A Chess Painting

batgirl
batgirl
Jan 9, 2009, 7:02 PM |
4

Luigi Mussini was an Italian painter. He painted a relatively well known picture, one that I've used in several of my pages. Called Una sfida scacchistica alla Corte del Re di Spagna,  the painting depicts Leonardo di Cutri's demolition of Ruy Lopez at the court of Philip II. In researching this little tidbit, I came across two common, almost universal errors. First was the date of the painting, usually given as 1886, was actually 1882 and second, which is especially odd given the first error, is that Mussini's death is given as 1881 (5 years before the supposed creation of the painting). Mussini died in 1888.


Una sfida scacchistica alla Corte del Re di Spagna

 

from The British Chess Magazine, October, 1882.  p. 334


FROM OUR SPECIAL CORRESPONDENTS
                                        Italy
     The renowned professor Luigi Mussini, director of the Academy of Fine Arts as Sienna, and painter of the very fine picture, "The last day of Nero," which in 1881 adorned the Art Exhibition at the Royal Institution of Manchester and was bought by an English gentleman, is now engaged in painting another picture alike destined to be exhibited in England.  We make this brief mention of the new work of the illustrious artist, because the subject has been suggested to him by the history of Chess.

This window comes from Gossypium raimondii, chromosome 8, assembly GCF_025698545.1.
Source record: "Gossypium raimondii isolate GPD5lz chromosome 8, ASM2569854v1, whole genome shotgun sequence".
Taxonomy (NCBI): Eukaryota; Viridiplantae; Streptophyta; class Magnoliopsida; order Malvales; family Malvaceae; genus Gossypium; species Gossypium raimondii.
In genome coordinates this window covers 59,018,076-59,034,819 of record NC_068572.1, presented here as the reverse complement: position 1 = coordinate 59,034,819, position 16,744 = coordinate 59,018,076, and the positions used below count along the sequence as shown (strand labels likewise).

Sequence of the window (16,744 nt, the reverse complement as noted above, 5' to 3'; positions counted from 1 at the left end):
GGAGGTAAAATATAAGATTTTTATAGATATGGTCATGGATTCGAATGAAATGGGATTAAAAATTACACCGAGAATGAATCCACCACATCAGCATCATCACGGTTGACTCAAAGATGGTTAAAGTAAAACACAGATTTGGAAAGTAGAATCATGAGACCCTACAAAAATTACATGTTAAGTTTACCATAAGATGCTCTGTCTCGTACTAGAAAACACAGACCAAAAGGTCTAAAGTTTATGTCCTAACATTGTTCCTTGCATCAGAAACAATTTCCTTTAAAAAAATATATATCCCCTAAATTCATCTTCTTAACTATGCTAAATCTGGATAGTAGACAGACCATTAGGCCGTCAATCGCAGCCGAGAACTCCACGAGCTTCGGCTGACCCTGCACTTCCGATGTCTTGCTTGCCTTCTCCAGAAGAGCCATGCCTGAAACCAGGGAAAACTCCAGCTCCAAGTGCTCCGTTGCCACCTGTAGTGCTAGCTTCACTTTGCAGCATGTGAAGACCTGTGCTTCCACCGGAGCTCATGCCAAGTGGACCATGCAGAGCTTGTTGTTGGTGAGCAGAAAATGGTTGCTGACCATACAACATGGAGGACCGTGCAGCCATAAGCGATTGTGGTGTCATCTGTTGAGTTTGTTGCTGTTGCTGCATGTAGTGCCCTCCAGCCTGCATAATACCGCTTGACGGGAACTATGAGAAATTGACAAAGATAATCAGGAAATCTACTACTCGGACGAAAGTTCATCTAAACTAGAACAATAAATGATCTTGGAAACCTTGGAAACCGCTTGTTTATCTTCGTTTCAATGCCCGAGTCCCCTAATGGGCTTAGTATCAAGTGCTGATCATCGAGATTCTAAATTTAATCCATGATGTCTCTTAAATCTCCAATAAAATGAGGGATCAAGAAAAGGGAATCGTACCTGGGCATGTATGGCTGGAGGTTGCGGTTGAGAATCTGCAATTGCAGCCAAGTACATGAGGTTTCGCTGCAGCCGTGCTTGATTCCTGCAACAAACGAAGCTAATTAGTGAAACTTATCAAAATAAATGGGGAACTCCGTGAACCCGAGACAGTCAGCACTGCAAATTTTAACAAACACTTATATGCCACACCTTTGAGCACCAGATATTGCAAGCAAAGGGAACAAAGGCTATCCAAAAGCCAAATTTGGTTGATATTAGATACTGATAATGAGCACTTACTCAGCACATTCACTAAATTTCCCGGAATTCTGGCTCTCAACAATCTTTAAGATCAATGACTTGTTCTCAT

Leonardo da Cutri, better known under the cognomen of "Il Puttino,"  went purposely to Madrid to play at Chess with the famous bishop Ruy Lopez, who in his time was considered as the chief of Chess-players.  The contest took place at the royal palace in the presence of Philip the Second, and the Italian player triumphed over his formidable adversary, for which he received from that monarch valuable gifts.
     Professor Mussini has represented Il Puttino in the act of rising and announcing the decisive checkmate.  The work is executed with that wonderful mastery of design which distinguishes the productions of this excellent painter, and with much richness of accesories.  The personages of the court of MAdrid are formed into well devised groups.  In short, we believe that this work will have a still greater success than that which his "Nero" attained.  The painter of this picture is besides an able Chess-player and has composed many fine problems, which increases the interest we ought to feel in the expected sending of his painting.  We know that Sig. Mussini has sent two to other valuable pictures to this year's exhibition of the Royal Institution.                                                                       E.O.
 

 

Luigi Mussini was born on December 19, 1813 and died on June 18, 1888. His father, the chapel-master of the court of Berlin, sent him to Florence, Italy where he studied art (under his older brother Caesar), music and literature. His further art studies were conducted at the Accademia delle Belle Arti in Florence. He blended his neo-classic style with the luxurious colors of the 16th century masters. Mussini opened his own school for a while but in 1851 was offered the position of Director at the Istituto d'Arte in Siena.
Both his wife, Luigia Mussini-Piaggio, and his daughter, Luisa Mussini-Franchi, were respected painters.